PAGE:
VP Menon and Indian independence
It is not a good idea to cover this part of his life in this blog, for Menon himself has covered it all in a voluminous book called ‘The Transfer of Power’. An avid student of politics or history may refer to it, but needless to say that Menon after working with the British during their times took the lead together with Wavell and Mountbatten in clearing the way towards freedom. The interesting stories like how he and Edwina persuaded the disappointed Dickie from not abandoning the efforts, how VP in a matter of hours, typing with his two fingers as he did all his life, completed the famous plan that decided Indian independence and partition and reached an agreement with Nehru and Jinnah are legendary. He himself says in “The Transfer of Power”: “I had only two or three hours in which to prepare an alternative draft plan and I sat to work on it at once”.
Sardar Patel & the formation of states
Once the British had gone, it was VP’s decision to quit and retire to his favorite Bangalore, but that was not to be so for there was one final master stroke left in his pen. India just before the Independence was not a union but a conglomeration of some 564 kingdoms, and the potential for a right royal mess was looming. Sardar Patel decided to get VP on his side in the accession and formation of states. Between them, they cajoled, persuaded, and even threatened the difficult kings and nawabs to join the Indian union. As it happened, they succeeded admirably, barring Junagad, Kashmir and Hyderabad. These facts and events are also well documented, in Menon’s ‘The story of the integration of Indian states’ (which I have not been able to get a hold of, unfortunately). Many interesting and some controversial stories are still quoted today, like the Kashmir signatures, the Travancore, Junagad and Hyderabad accessions. The Kashmir story is fascinating and I will get to it in a separate blog. The story of how another ruler (Jodhpur ruler who pulled out his pistol pen) drew a pistol at him and how Manekshaw went with him to Kashmir are all fascinating caricatures of this largely invisible man, a stalwart who shaped Indian history and the India we see today. Whatever happened to the pen? The rajah gifted it (or as other stories say was confiscated) to Mountbatten!!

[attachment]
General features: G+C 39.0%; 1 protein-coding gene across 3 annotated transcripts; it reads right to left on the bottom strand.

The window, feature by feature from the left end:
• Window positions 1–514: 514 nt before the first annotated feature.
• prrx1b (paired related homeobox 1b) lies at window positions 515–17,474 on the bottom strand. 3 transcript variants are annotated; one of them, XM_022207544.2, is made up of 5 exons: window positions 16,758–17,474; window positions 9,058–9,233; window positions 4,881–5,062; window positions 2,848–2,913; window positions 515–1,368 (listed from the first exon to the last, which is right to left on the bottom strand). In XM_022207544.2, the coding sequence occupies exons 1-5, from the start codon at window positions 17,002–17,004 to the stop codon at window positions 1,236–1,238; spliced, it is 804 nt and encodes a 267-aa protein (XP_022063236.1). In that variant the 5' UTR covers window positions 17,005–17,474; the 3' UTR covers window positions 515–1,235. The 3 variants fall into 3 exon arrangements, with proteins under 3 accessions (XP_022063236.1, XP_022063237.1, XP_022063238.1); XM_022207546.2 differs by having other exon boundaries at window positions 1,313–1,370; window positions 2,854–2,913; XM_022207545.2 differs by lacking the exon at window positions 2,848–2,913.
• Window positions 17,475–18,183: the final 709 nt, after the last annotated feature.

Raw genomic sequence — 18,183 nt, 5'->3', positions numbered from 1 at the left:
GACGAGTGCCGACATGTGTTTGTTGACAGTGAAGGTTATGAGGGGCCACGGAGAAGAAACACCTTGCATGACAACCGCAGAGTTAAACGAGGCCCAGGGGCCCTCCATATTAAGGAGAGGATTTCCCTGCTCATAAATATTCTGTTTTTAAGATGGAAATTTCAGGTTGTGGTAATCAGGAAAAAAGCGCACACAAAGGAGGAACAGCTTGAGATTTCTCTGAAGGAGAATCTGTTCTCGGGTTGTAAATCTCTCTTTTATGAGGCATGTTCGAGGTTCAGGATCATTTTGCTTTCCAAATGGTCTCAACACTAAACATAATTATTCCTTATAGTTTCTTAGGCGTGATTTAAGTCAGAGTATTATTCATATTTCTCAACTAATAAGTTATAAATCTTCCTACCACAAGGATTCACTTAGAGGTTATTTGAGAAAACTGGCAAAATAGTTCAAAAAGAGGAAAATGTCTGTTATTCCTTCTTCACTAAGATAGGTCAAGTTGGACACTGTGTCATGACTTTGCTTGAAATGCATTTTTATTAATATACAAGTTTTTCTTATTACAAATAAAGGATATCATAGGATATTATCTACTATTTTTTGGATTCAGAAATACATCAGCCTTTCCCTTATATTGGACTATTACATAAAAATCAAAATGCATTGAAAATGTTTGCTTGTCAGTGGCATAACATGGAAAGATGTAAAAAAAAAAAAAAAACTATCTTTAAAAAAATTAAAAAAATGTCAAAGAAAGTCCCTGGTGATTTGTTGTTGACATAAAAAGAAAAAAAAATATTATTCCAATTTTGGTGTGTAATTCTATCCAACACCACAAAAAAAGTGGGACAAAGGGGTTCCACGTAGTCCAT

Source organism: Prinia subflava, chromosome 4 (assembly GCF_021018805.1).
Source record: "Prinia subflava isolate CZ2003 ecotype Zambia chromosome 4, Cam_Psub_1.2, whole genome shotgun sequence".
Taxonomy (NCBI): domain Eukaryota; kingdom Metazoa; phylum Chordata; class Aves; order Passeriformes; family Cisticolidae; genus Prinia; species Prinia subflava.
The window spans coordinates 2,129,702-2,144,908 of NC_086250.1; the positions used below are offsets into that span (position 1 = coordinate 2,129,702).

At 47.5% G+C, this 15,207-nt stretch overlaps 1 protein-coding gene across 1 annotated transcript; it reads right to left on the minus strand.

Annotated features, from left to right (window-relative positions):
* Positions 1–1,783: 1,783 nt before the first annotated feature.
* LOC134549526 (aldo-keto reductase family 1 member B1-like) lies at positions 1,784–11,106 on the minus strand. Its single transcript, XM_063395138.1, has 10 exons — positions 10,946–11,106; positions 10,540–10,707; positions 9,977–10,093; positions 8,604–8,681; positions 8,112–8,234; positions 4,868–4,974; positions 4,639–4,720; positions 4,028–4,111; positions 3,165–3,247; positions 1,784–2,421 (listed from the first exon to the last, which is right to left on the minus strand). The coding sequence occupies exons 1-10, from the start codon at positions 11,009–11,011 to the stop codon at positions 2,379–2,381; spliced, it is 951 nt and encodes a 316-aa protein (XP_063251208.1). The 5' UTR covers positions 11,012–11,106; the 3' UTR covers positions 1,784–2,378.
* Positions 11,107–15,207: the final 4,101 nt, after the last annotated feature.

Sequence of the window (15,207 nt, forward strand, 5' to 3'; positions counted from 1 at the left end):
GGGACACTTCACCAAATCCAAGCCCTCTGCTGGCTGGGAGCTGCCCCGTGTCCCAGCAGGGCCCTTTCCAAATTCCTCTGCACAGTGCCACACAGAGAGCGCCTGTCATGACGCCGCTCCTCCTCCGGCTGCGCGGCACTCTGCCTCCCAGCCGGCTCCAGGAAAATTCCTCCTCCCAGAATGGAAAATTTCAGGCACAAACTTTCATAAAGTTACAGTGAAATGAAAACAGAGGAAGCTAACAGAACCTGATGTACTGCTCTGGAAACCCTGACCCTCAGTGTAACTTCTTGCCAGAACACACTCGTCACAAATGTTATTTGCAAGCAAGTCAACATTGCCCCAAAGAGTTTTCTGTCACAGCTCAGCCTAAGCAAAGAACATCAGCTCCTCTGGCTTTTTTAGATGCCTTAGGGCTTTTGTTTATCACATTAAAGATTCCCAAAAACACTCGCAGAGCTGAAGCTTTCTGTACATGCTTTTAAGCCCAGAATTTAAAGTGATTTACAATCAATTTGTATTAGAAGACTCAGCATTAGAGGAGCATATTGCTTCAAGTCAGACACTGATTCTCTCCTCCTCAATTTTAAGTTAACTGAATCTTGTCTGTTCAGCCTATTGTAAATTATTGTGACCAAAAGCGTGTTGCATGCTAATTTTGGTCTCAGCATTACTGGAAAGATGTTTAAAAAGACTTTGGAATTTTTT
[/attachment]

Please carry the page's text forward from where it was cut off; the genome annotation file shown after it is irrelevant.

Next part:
One writer says - The partnership between Patel and Menon was of a rare kind. Almost every Indian politician was allergic to civil servants, owing to their participation in the British Raj. Many Congressmen had demanded stripping the service of its privileges or disbanding it all together, owing to the role of British-era officers in imprisoning Congress leaders. Nehru himself was reluctant to listen to the civil servants who worked under him.
The Patel Menon understanding started in August 1946, was key to the transfer of power, division of India and the merger of the princely states into India. Their relationship is famous and many a time, Menon was singled out by Patel to broach things to difficult people and secure their agreement. One example is the famous case of the early princely integration efforts that Gandiji did not think will succeed.
The iron man Patel used tough methods to coerce the princes, but the question was what would Bapuji say? Suppose he called it coercion, a breach of his principle of non-violence? Patel did not like to face Gandhi, and left the job of convincing Gandhi to Menon. Menon met Gandhi in Birla House and told him that it was all done in the interest of the concerned Princes themselves. Gandhi finally agreed and accepted that it was like administering ‘castor oil to resisting children'.
Quoting Menon to sum up the relationship ‘The Sardar was endowed with the art of getting things done, and we established an ideal team spirit between the political head and the officials working under him. When once a policy was agreed upon, the Sardar never interfered or bothered about details. It was as if I was the driver and he trusted me to get him to the agreed destination: he never indulged in ‘back seat’ driving. I kept him informed, morning and evening, and often late at night, of the progress made, and, if specially important or difficult decision had to be made, I consulted him. Otherwise he was content to leave everything to me. When he had his unfortunate heart attack in 1948 I realized the necessity of hurrying through the process of integration, for without him at the head of the Ministry, I doubt whether the job would ever have been completed. I therefore redoubled the speed with which I worked, and fortunately it was brought to a conclusion while he was still in charge.’
When Patel died, the funeral in Bombay was a tame affair at a public crematorium. Many of the Princes whose states Patel had taken away took special planes to reach Bombay for the event. V. P. Menon was there, isolated and forlorn. Nehru was among the mourners but left the funeral oration to Rajaji, as Nehru said that he was emotionally disturbed. Rajendra Prasad, now President of India, broke protocol (to Nehru's annoyance) and attended the funeral.